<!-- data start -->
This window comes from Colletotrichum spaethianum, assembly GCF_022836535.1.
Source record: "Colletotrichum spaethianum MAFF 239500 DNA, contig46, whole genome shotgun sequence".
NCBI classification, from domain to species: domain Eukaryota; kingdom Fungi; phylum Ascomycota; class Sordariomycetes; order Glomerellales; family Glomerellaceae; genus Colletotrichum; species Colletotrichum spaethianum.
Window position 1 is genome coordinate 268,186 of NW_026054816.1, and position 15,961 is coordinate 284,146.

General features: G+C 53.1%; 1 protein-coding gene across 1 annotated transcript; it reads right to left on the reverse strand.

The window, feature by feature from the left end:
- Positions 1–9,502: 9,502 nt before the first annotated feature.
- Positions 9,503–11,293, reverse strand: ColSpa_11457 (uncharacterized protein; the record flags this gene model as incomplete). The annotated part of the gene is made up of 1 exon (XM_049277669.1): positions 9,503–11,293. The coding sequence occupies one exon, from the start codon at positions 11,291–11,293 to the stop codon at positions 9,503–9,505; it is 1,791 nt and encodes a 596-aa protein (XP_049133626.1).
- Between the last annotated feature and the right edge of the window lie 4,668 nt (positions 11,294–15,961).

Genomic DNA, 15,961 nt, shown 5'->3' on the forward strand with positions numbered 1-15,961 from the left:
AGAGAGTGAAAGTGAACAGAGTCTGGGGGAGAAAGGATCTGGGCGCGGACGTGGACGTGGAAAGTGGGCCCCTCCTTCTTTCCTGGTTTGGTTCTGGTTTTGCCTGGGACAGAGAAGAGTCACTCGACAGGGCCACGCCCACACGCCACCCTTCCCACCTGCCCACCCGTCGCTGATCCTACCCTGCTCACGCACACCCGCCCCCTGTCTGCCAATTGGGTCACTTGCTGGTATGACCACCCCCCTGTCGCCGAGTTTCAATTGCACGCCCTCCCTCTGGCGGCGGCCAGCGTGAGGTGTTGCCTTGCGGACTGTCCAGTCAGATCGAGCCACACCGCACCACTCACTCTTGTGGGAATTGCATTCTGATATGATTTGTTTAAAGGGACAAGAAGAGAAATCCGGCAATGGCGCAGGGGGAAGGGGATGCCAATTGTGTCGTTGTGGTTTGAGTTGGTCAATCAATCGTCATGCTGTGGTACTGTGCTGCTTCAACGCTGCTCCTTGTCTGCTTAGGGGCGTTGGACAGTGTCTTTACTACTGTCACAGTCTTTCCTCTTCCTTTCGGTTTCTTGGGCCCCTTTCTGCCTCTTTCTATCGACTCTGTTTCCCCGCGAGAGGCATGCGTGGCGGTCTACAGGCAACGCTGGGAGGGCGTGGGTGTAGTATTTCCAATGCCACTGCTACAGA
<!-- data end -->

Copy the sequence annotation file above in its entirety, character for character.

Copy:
This window comes from Colletotrichum spaethianum, assembly GCF_022836535.1.
Source record: "Colletotrichum spaethianum MAFF 239500 DNA, contig46, whole genome shotgun sequence".
NCBI classification, from domain to species: domain Eukaryota; kingdom Fungi; phylum Ascomycota; class Sordariomycetes; order Glomerellales; family Glomerellaceae; genus Colletotrichum; species Colletotrichum spaethianum.
Window position 1 is genome coordinate 268,186 of NW_026054816.1, and position 15,961 is coordinate 284,146.

General features: G+C 53.1%; 1 protein-coding gene across 1 annotated transcript; it reads right to left on the reverse strand.

The window, feature by feature from the left end:
- Positions 1–9,502: 9,502 nt before the first annotated feature.
- Positions 9,503–11,293, reverse strand: ColSpa_11457 (uncharacterized protein; the record flags this gene model as incomplete). The annotated part of the gene is made up of 1 exon (XM_049277669.1): positions 9,503–11,293. The coding sequence occupies one exon, from the start codon at positions 11,291–11,293 to the stop codon at positions 9,503–9,505; it is 1,791 nt and encodes a 596-aa protein (XP_049133626.1).
- Between the last annotated feature and the right edge of the window lie 4,668 nt (positions 11,294–15,961).

Genomic DNA, 15,961 nt, shown 5'->3' on the forward strand with positions numbered 1-15,961 from the left:
AGAGAGTGAAAGTGAACAGAGTCTGGGGGAGAAAGGATCTGGGCGCGGACGTGGACGTGGAAAGTGGGCCCCTCCTTCTTTCCTGGTTTGGTTCTGGTTTTGCCTGGGACAGAGAAGAGTCACTCGACAGGGCCACGCCCACACGCCACCCTTCCCACCTGCCCACCCGTCGCTGATCCTACCCTGCTCACGCACACCCGCCCCCTGTCTGCCAATTGGGTCACTTGCTGGTATGACCACCCCCCTGTCGCCGAGTTTCAATTGCACGCCCTCCCTCTGGCGGCGGCCAGCGTGAGGTGTTGCCTTGCGGACTGTCCAGTCAGATCGAGCCACACCGCACCACTCACTCTTGTGGGAATTGCATTCTGATATGATTTGTTTAAAGGGACAAGAAGAGAAATCCGGCAATGGCGCAGGGGGAAGGGGATGCCAATTGTGTCGTTGTGGTTTGAGTTGGTCAATCAATCGTCATGCTGTGGTACTGTGCTGCTTCAACGCTGCTCCTTGTCTGCTTAGGGGCGTTGGACAGTGTCTTTACTACTGTCACAGTCTTTCCTCTTCCTTTCGGTTTCTTGGGCCCCTTTCTGCCTCTTTCTATCGACTCTGTTTCCCCGCGAGAGGCATGCGTGGCGGTCTACAGGCAACGCTGGGAGGGCGTGGGTGTAGTATTTCCAATGCCACTGCTACAGA